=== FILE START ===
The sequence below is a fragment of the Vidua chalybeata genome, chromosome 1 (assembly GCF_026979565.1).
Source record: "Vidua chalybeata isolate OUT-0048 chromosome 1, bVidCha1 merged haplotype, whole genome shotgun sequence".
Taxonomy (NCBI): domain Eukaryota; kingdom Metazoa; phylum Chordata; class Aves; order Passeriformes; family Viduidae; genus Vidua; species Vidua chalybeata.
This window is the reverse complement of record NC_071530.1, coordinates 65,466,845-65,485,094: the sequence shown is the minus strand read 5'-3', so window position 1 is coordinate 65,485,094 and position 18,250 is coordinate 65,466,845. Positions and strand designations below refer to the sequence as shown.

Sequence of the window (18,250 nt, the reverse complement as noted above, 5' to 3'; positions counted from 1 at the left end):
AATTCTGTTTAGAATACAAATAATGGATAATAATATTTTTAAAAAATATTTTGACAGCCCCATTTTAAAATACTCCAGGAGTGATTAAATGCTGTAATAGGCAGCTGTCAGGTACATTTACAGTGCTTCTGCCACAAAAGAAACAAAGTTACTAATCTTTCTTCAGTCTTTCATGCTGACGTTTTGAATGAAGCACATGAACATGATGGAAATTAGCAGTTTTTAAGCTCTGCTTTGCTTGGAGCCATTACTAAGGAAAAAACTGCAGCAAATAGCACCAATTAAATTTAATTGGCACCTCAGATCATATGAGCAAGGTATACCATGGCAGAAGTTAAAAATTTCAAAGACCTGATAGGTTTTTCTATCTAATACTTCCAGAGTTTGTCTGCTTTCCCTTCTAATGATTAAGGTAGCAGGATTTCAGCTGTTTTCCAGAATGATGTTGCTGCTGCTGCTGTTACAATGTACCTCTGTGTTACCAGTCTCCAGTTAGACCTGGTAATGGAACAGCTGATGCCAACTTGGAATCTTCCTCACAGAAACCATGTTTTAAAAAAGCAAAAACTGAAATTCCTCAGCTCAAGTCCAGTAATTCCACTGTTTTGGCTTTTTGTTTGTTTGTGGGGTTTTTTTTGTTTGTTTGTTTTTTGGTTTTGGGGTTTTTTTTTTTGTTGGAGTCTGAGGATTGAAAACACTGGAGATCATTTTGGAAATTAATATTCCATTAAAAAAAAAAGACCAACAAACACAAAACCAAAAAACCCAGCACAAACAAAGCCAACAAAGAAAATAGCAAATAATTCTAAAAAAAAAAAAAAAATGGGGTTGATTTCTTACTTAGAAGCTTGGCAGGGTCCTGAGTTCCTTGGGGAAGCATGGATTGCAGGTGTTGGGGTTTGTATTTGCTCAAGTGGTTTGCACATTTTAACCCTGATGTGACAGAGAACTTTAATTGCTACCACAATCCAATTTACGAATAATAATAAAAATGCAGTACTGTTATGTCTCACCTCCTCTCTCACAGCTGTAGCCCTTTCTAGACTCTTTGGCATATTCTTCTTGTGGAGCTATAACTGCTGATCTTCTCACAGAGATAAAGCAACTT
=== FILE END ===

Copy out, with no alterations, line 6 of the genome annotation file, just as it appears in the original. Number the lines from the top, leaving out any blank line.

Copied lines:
AATTCTGTTTAGAATACAAATAATGGATAATAATATTTTTAAAAAATATTTTGACAGCCCCATTTTAAAATACTCCAGGAGTGATTAAATGCTGTAATAGGCAGCTGTCAGGTACATTTACAGTGCTTCTGCCACAAAAGAAACAAAGTTACTAATCTTTCTTCAGTCTTTCATGCTGACGTTTTGAATGAAGCACATGAACATGATGGAAATTAGCAGTTTTTAAGCTCTGCTTTGCTTGGAGCCATTACTAAGGAAAAAACTGCAGCAAATAGCACCAATTAAATTTAATTGGCACCTCAGATCATATGAGCAAGGTATACCATGGCAGAAGTTAAAAATTTCAAAGACCTGATAGGTTTTTCTATCTAATACTTCCAGAGTTTGTCTGCTTTCCCTTCTAATGATTAAGGTAGCAGGATTTCAGCTGTTTTCCAGAATGATGTTGCTGCTGCTGCTGTTACAATGTACCTCTGTGTTACCAGTCTCCAGTTAGACCTGGTAATGGAACAGCTGATGCCAACTTGGAATCTTCCTCACAGAAACCATGTTTTAAAAAAGCAAAAACTGAAATTCCTCAGCTCAAGTCCAGTAATTCCACTGTTTTGGCTTTTTGTTTGTTTGTGGGGTTTTTTTTGTTTGTTTGTTTTTTGGTTTTGGGGTTTTTTTTTTTGTTGGAGTCTGAGGATTGAAAACACTGGAGATCATTTTGGAAATTAATATTCCATTAAAAAAAAAAGACCAACAAACACAAAACCAAAAAACCCAGCACAAACAAAGCCAACAAAGAAAATAGCAAATAATTCTAAAAAAAAAAAAAAAATGGGGTTGATTTCTTACTTAGAAGCTTGGCAGGGTCCTGAGTTCCTTGGGGAAGCATGGATTGCAGGTGTTGGGGTTTGTATTTGCTCAAGTGGTTTGCACATTTTAACCCTGATGTGACAGAGAACTTTAATTGCTACCACAATCCAATTTACGAATAATAATAAAAATGCAGTACTGTTATGTCTCACCTCCTCTCTCACAGCTGTAGCCCTTTCTAGACTCTTTGGCATATTCTTCTTGTGGAGCTATAACTGCTGATCTTCTCACAGAGATAAAGCAACTT